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PeopleForBikes made steady progress in national electric bike legislation

pxid 2020-06-29 27 times

Boulder, Colorado (Brain)-PeopleForBikes enters 2020, and its momentum is to eventually pass universal e-bike regulations in each state.

Over the past year, the Bicycle Advocacy Group, with the assistance of the Bicycle Product Suppliers Association (now merged with the organization), helped its "model legislation" be passed in 12 states. In the past four years, a total of 11 states have passed legislation, including three-level electric bicycle models. This year has made a good start. After six years of fighting, New York is closer to adopting an electric bicycle legislation.

PeopleForBikes made steady progress in national electric bike legislation

PeopleForBikes Morgan Lommele, director of national and local policy, believes that there are several factors for a breakthrough in 2019.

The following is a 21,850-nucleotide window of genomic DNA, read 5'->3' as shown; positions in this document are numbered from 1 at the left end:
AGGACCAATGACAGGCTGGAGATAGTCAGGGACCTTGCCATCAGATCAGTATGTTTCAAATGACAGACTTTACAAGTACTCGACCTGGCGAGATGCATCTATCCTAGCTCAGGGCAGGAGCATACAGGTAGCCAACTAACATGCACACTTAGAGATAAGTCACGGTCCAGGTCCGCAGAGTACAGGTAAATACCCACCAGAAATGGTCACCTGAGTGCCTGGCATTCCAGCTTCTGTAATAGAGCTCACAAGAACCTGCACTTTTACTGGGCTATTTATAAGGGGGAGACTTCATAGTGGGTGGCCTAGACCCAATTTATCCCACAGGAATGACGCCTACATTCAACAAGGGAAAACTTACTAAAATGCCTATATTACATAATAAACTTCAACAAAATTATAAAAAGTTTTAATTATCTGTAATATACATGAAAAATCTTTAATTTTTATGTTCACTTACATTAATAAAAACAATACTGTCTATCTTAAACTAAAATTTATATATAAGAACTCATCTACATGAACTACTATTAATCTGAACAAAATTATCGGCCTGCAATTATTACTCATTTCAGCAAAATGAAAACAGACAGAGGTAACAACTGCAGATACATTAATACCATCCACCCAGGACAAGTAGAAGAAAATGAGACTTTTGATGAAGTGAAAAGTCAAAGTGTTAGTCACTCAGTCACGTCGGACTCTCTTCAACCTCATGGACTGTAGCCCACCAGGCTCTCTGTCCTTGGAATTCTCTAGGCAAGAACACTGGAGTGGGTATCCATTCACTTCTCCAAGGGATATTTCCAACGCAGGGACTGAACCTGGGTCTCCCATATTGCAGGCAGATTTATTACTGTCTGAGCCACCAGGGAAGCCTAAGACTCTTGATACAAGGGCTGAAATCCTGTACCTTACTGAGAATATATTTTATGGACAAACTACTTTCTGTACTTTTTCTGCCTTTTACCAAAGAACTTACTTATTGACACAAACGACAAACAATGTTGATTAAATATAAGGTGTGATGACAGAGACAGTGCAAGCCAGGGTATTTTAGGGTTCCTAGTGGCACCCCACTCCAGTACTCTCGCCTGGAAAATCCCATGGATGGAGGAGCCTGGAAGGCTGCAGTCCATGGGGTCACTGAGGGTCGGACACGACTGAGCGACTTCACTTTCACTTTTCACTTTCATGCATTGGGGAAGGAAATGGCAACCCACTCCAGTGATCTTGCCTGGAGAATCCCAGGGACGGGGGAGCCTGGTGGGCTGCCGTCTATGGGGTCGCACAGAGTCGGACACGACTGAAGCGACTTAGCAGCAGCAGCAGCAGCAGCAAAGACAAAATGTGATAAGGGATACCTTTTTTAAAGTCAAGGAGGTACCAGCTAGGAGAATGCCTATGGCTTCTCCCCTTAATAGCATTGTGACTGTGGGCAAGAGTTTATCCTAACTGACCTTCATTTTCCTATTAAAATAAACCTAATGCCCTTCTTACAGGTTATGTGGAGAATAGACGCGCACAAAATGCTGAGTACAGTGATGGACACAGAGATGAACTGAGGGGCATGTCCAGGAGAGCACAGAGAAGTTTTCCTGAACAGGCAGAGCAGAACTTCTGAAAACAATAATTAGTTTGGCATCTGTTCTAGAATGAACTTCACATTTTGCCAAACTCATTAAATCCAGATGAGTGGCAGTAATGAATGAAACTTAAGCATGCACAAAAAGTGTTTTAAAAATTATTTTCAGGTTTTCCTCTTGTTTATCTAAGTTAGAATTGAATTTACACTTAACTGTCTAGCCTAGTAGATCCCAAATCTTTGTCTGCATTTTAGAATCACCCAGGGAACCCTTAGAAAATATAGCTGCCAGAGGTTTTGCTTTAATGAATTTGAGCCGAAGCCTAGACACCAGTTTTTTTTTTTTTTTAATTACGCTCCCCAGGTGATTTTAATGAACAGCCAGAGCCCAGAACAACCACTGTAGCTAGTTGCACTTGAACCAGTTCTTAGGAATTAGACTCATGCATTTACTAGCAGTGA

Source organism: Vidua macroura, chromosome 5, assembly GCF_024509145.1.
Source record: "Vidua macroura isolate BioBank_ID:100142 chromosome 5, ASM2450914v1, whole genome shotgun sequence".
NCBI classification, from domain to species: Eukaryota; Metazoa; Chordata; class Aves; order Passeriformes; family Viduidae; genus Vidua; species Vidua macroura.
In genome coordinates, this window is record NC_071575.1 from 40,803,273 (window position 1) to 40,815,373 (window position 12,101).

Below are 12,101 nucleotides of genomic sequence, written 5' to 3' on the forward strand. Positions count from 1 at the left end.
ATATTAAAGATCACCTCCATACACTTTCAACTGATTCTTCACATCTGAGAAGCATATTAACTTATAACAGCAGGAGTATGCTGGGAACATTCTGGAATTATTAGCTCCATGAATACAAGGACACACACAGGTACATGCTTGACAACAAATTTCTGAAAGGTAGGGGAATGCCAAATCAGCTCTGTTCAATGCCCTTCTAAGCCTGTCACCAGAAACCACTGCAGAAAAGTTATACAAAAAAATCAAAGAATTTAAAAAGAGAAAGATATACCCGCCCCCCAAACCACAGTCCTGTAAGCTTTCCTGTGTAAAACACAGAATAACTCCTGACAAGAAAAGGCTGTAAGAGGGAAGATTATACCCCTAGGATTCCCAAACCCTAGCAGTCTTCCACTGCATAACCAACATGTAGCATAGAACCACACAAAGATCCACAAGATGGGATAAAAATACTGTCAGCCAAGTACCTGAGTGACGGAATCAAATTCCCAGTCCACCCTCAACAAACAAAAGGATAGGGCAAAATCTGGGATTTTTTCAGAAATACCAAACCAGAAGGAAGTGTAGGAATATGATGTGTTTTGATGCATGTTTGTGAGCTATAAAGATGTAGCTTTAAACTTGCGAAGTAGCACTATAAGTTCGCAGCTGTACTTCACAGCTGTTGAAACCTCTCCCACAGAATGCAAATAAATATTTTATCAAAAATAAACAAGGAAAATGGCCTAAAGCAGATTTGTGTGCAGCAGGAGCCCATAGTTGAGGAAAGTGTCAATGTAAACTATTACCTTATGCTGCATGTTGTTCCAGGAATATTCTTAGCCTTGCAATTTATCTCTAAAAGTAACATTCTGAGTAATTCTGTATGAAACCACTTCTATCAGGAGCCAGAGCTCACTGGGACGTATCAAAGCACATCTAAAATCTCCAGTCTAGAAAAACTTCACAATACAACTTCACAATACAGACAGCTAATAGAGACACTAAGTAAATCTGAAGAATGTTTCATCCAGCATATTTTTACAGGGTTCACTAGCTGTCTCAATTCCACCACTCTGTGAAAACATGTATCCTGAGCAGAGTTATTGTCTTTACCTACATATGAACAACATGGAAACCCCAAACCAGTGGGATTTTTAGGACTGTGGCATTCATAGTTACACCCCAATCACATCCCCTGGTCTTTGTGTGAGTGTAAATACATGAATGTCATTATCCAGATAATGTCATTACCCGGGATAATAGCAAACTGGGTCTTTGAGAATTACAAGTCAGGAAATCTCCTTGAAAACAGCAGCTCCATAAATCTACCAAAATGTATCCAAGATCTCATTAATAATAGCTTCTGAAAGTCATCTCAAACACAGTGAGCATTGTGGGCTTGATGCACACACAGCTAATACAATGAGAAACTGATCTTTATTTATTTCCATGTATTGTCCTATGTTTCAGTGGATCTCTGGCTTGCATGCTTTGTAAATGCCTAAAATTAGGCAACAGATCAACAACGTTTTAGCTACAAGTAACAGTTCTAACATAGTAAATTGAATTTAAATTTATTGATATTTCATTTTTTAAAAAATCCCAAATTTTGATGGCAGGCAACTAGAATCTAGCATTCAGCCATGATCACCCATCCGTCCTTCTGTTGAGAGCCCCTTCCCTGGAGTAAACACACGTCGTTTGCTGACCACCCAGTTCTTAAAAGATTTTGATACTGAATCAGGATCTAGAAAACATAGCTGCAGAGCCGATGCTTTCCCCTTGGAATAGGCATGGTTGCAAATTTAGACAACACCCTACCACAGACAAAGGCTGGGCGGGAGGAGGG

Financial and technical support for the bicycle industry.

PeopleForBikes legal and regulatory expertise.

The understanding of the state legislator is very important, that is to open new venues to attract more people to ride bicycles.

The "two-party nature" of the problem-national laws need to keep pace with modern technology.

An integral part of the small business/bicycle store, that is, bad e-bike laws hinder local e-bike sales.

"That's really huge," Lomel said of last year's success. "This year, if we get 10-12, it will be a huge victory."

According to PeopleForBikes, it is important to pass standardized e-bike laws in each state. Therefore, the management of e-bikes is similar to traditional bicycles, and consumers and retailers are aware of the e-bike laws in their states.

PeopleForBikes made steady progress in national electric bike legislation

Lommele said: "What is the law of our research on electric bicycles, if it is really bad." "Like electric bicycles tied to motorcycles, even technically, it is not allowed to ride in that state. That Is our first step. Defining them as motorcycles is the most harmful."

Rommeler said that when a state considers an electric bicycle to be a motorcycle, it needs to register, which means showing proof of ownership and insurance.